In situ poly(ethylene imine) coating of hollow fiber membranes used for microdialysis sampling
N. Torto, M. Ohlrogge, L. Gorton, J. M. Van Alstine, T. Laurell, and G. Marko-Varga
Department of Chemistry, University of Botswana, P/Bag
UB 00704, Gaborone,
Botswana; Department of Analytical Chemistry, University of Lund, P.O.
Box 124, SE-221 00, Lund, Sweden; Department of Chemical Engineering
and Technology, KET/TS, Royal Institute of Technology, SE-100 44, Stockholm,
Sweden; Department of Electrical Measurements, University of Lund, P.O.
Box 118, SE-221 00, Lund, Sweden; Bioanalytical Research, Astra-Zeneca,
Pre-Clinical Research and Development, P.O.Box 34, SE-221 00, Lund,
Abstract: A method for the in situ modification of hollow fiber
membranes used as sampling units for microdialysis probes is presented.
The method consists of adsorption-coating, high-
molecular-weight poly(ethylene imine), PEI, onto membranes, already
fitted on microdialysis probes. Modification of membranes was designed
to specifically explore the so-called Andrade effects and thus enhance
the interaction of membranes with enzyme. The
performances of polysulfone, polyethersulfone, and polyamide membranes
modified with PEI-enzyme complex were evaluated based on the membrane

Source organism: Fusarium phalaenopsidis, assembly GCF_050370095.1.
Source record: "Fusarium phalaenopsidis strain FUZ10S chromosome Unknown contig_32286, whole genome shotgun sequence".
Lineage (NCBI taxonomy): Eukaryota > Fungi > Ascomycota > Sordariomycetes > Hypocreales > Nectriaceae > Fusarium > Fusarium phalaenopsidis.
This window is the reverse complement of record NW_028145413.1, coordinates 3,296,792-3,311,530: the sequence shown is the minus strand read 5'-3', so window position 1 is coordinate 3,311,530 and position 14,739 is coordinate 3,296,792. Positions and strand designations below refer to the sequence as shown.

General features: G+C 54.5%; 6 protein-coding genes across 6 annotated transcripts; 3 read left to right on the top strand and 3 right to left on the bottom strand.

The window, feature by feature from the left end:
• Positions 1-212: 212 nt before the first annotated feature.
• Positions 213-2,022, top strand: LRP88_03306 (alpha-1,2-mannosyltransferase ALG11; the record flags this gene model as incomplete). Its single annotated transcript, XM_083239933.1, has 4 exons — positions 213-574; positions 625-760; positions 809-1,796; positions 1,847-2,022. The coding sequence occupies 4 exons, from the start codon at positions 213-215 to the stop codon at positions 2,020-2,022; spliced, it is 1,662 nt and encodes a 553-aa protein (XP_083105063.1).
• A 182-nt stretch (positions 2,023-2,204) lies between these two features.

extraction fraction for maltose and maltotriose and membrane morphology
as examined by scanning electron microscopy. Of the membranes tested,
the PEI-enzyme complex least affected the performance of the polysulfone
membranes. Conversion of maltoheptaose to maltotriose and maltose was
increased reproducibly (within a 5 % relative standard deviation) by
50 % for modified membranes compared to the native hollow fiber membranes.
The results demonstrate the potential to effectively modify membranes
already fitted on a microdialysis probe. Such a
procedure can be modified and employed to either promote or reduce membraneprotein
interaction for hollow fibers used as microdialysis sampling units or
other similar membrane
*Plenary lectures presented at the Inaugural Conference for the Southern and Eastern Africa Network of Analytical Chemists (SEANAC), Gaborone, Botswana, 7-10 July 2003. Other presentations are published in this issue, pp. 697-888.